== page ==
Is Ole Gunnar Solskjaer the right man to carry Manchester United forward?


There seemed to be contrasting views regarding the job vacancy at Manchester United, but now it seems to have narrowed down to two candidates – 1). the caretaker boss, aka, the baby-faced assassin: Ole Gunnar Solskjaer and 2). The man behind the revelation at Tottenham Hotspur: Mauricio Pochettino.

Talking about what’s not ours seems a bit disrespectful for the time being, so I’m going to have my opinions on Pochettino reserved to myself as of now and focus on the man who brought back smiles to our gloomy faces, just over a month ago. It might seem a bit reactionary when United want a boss to be their permanent manager after just eight games in-charge, albeit having a 100% record. It’s not however. It isn’t about the seven games, it’s about what the seven games represent.

The atmosphere around Old Trafford has changed altogether. There’s this newly injected positivity as to how everybody associated with the club feels during games and the off days. I’m not going to talk about the generic ‘players being released of their shackles’ stuff, as obvious as that is. Being a manager of a football club isn’t just about training players during sessions, walking the team out of the tunnel during matchday and giving press conferences.

It is more than that. It’s about connecting with everybody at the club, be it the players, medical staff, coaching staff, stewards, security and cleaners. It’s about maintaining a healthy relationship with those associated with the club, being approachable to anybody who seeks help and prioritising the club’s needs over one’s own. This is what Sir Alex Ferguson highlighted in his autobiography as one of the most important traits a manager should have. Solskjaer has ticked every one of the boxes mentioned above.

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The first challenge of being a good manager is to be a good human, only then one can be a good manager. Solskjaer has a history with Manchester United, most notably 20 years ago when United won the treble. Ever since, he hasn’t looked back. He knows the values this club is stands for, he sticks to the principles of the foundation of this beautiful club and has so far excelled in bringing the identity of ‘the most romantic club’, as the gaffer would put it.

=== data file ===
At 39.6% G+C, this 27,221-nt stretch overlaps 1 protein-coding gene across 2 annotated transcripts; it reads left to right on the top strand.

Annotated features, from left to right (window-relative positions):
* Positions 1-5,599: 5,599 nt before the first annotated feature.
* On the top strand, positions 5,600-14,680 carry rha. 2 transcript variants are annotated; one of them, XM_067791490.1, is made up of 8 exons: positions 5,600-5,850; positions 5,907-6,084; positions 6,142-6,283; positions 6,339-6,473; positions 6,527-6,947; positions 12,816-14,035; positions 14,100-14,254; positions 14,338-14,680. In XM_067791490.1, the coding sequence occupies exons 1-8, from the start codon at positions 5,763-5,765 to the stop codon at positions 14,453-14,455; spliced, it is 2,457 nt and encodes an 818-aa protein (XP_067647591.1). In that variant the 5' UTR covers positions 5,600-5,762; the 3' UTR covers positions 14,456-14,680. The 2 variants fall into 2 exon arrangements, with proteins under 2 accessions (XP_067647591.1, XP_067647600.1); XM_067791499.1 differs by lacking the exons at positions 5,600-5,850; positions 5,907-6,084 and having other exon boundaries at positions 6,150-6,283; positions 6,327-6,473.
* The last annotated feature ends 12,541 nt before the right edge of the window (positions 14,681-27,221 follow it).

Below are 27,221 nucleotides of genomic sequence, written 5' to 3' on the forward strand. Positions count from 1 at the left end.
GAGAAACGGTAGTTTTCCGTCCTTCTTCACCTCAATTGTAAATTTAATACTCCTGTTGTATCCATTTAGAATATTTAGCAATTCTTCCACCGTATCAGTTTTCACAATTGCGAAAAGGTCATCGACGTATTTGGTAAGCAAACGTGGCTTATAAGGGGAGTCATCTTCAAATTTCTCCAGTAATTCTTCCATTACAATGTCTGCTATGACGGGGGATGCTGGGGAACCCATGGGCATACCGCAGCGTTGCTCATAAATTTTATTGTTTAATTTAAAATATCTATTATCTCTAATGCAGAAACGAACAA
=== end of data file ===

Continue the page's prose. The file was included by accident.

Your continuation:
Solskjaer breathes Manchester United. He actually seems like a man with a plan and is surrounded with like-minded people of different generations as his crew. Michael Carrick and Kieran McKenna will bring the much-needed modern ideas to be implemented in the training sessions, whereas Mike Phelan (the closest person United could get to Ferguson) will bring in his invaluable experience and training methods to improve player’s fitness needed to sustain at this level.

However, one aspect of Solskjaer’s reign which hasn’t been gotten enough notice is that so far, he seems to be a ‘yes man’ to the Glazers. He may be the perfect fit from the board’s perspective, not for footballing reasons, but for financial reasons and that’s not a good sign. There’s every chance the board will hire him because he seems to be content with the present squad and won’t push for transfers as compared to the previous two managers.

Let’s be honest, United have an absolutely amazing squad but they still are two to three players short of winning the Premier League and being a force to reckon with again in the UEFA Champions League. I really hope Solskjaer proves me wrong, realises the weakness and addresses these issues, not letting this beautiful period be a hindrance for new signings. Rewinding a couple of months, it was a popular opinion amongst the fans that United had issues which run deeper than the manager, and rightfully so.

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The United board last summer invested just 13% of its revenue for transfers, having led us to believe we are no longer a family club, rather a business club. Fast-forwarding two months, the fans seem to have forgotten these issues. We, the fans, should not turn a blind eye to what still exists. And more importantly, neither should the manager. Solskjaer and co aren’t so naïve to forget the problems are the higher level just because of this honeymoon period.

So all-in-all United need every department associated with the club to work coherently and successfully for the club to attain the period of sustained success again. Yes, him hitting the ground running so early doesn’t by any means guarantee the honeymoon period will stick on forever. It could, for all we know, end the next match, but that won’t change my views on him. But so far, it’s been magical, eh?

Let’s hope it remains that way for as long as possible, but as it’s obvious from this write-up, the boss isn’t here just for the short-term, he’s damn well serious about the long-term. I well and truly think Solskjaer has what it takes to be the permanent Manchester United manager.

Written by Arjun Venkatesh

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